TB: As a manufacturer of digital label equipment, we are seeing an increase in shorter run lengths driving a higher demand for digital label production equipment as a supplement to traditional flexo and offset converting. The days of “one size fits all” are over; today’s consumers are looking for a more individualized, one-to-one experience with the products they purchase, resulting in a higher demand for short-run label production. Consumers buy from brands that incorporate personalization, localization and flavor variation into their packaging and product offerings.

This change in consumer behavior is forcing companies to evaluate both their product offerings and marketing efforts to better connect with consumers’ distinct tastes and lifestyles. These companies then turn to their label suppliers for the tools to create these custom, short-run labels. Due to plate costs and setup time, it is not economical for converters to produce short runs on traditional converting equipment. This factor is leading more converters to asses the best way to incorporate digital equipment into their current business environment.

CSM: What is the most prominent innovation you have seen in the label printing industry?

TB: The advancement of process color inkjet solutions, as well as the continuous innovations in inkjet technology are both exciting parts of the printing industry to be a part of. Inkjet has come a long way over the past decade and shows a lot of promise in the future of label printing.

Companies continue to develop and announce new printhead and ink chemistries that provide advancements in printhead life, resolution, and speed.

CSM: Tell me about variable data printing and its importance in this market segment.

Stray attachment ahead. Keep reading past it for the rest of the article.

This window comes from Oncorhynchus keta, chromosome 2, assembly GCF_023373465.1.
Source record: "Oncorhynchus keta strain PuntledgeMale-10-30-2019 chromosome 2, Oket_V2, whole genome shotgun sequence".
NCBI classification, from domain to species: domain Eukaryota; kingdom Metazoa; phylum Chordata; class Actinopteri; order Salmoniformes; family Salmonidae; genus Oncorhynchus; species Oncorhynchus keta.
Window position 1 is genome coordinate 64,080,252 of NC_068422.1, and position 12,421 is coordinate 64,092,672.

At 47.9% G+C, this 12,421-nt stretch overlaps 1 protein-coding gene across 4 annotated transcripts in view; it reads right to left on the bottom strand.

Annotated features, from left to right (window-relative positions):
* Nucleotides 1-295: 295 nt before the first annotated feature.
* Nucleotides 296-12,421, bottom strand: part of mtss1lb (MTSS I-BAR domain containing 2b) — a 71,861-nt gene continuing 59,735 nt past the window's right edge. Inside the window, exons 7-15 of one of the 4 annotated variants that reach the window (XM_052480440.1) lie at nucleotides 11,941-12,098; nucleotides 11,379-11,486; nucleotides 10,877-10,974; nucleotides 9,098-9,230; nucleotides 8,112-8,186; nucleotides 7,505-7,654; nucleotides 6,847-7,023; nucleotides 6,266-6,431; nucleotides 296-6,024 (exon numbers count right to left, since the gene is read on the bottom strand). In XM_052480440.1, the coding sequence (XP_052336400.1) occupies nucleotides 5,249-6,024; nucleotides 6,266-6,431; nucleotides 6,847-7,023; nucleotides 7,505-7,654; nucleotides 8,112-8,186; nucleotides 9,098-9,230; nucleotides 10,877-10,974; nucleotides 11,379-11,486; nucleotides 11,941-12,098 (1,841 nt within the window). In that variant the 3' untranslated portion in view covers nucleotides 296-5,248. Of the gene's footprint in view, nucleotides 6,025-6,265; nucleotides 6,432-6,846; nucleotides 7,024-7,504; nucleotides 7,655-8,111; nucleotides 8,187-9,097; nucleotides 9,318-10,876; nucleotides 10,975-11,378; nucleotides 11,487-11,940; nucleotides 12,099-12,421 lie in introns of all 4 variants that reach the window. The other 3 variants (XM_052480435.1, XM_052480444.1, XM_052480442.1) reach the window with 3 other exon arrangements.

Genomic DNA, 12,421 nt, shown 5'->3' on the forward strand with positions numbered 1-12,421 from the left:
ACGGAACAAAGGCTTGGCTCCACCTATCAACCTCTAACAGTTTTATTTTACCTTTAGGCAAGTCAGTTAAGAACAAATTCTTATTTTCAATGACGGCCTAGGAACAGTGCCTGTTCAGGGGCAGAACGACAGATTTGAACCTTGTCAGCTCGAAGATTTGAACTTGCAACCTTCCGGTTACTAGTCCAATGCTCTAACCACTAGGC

TB: Variable data printing (VDP) uses a database to insert different pieces of data into a print job without stopping during the production process. Companies often use VDP for text, like names and addresses, but users can also include graphic elements as well. This practice was derived from digital printing decades ago, but—with continuous digital press enhancements and software development—the ability to create variable data labels and tags is more affordable and efficient today than ever before.

Adding to the popularity among converters, new printing techniques, like versioning and personalization, emerged from VDP. Versioning uses text and images to create labels that connect with specific groups of people—think labels that feature an upcoming event in a certain region. Meanwhile, personalization targets individuals rather than groups with messages that, for example, feature different names.

We touched on consumer’s changing purchasing habits leading to an increased demand for custom and personalized label printing. This trend is only economically achievable though the use of variable data printing. Digital production allows converters to easily and affordably produce high-mix, low-volume runs created though VDP. Converters can print 100 copies of 10 different labels or 1,000 of the same label all in one pass, not only saving them money on plates, but also significantly lowering their changeover times.

Contact Company

Colordyne Technologies

Taylor Buckthorpe: This email address is being protected from spambots. You need JavaScript enabled to view it.

Converting Solutions

Sharon Spielman: This email address is being protected from spambots. You need JavaScript enabled to view it.